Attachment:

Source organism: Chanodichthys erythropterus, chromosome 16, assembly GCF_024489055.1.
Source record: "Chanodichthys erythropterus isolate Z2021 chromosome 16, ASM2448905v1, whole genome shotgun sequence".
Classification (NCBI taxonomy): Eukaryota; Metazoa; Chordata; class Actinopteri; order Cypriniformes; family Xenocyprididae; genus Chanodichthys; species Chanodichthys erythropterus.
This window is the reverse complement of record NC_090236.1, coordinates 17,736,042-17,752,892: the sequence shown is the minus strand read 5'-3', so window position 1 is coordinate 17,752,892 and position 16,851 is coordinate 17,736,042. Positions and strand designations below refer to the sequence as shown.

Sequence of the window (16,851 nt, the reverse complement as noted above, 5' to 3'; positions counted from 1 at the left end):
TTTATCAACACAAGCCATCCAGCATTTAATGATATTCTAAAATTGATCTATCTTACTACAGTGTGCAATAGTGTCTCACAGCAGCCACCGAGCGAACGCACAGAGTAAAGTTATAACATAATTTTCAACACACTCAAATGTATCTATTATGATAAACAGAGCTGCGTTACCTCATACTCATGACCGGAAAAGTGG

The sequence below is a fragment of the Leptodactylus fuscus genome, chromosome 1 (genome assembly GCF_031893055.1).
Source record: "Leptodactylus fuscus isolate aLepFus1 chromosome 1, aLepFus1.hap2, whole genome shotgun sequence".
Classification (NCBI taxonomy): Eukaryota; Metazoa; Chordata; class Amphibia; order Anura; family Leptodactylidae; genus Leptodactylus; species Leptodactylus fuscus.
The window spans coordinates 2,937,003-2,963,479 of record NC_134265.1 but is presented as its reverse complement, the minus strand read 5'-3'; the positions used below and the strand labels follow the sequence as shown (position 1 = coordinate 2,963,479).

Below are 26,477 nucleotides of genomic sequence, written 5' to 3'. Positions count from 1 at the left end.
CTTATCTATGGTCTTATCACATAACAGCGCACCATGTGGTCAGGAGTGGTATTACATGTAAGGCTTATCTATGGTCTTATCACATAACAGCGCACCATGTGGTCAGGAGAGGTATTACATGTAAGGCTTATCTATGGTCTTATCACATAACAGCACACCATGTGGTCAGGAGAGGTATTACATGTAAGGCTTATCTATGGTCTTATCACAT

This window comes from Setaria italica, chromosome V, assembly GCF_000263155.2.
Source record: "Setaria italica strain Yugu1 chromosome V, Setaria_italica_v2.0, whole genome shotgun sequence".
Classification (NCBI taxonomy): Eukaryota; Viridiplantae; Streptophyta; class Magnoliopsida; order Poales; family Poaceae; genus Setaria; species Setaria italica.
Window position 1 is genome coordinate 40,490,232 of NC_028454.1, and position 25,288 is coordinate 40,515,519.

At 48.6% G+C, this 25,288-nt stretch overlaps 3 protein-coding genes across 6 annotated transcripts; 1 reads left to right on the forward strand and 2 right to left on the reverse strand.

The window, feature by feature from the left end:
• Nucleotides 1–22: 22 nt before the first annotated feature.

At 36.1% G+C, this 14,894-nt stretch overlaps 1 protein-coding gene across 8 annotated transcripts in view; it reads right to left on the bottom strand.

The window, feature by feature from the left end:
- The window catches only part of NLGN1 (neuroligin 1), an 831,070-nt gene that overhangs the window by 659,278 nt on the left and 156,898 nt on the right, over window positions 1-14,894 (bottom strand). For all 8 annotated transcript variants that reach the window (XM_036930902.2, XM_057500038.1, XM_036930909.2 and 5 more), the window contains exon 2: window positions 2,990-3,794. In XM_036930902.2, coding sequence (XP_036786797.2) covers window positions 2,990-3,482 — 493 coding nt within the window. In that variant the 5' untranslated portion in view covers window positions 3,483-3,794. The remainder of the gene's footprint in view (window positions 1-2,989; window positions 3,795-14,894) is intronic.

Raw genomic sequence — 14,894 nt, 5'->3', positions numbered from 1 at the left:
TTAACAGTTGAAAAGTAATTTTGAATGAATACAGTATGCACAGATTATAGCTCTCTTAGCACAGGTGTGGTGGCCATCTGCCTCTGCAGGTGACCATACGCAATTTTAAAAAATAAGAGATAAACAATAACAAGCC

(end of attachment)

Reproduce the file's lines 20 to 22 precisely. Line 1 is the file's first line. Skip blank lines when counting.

At 36.1% G+C, this 14,894-nt stretch overlaps 1 protein-coding gene across 8 annotated transcripts in view; it reads right to left on the bottom strand.

The window, feature by feature from the left end:
- The window catches only part of NLGN1 (neuroligin 1), an 831,070-nt gene that overhangs the window by 659,278 nt on the left and 156,898 nt on the right, over window positions 1-14,894 (bottom strand). For all 8 annotated transcript variants that reach the window (XM_036930902.2, XM_057500038.1, XM_036930909.2 and 5 more), the window contains exon 2: window positions 2,990-3,794. In XM_036930902.2, coding sequence (XP_036786797.2) covers window positions 2,990-3,482 — 493 coding nt within the window. In that variant the 5' untranslated portion in view covers window positions 3,483-3,794. The remainder of the gene's footprint in view (window positions 1-2,989; window positions 3,795-14,894) is intronic.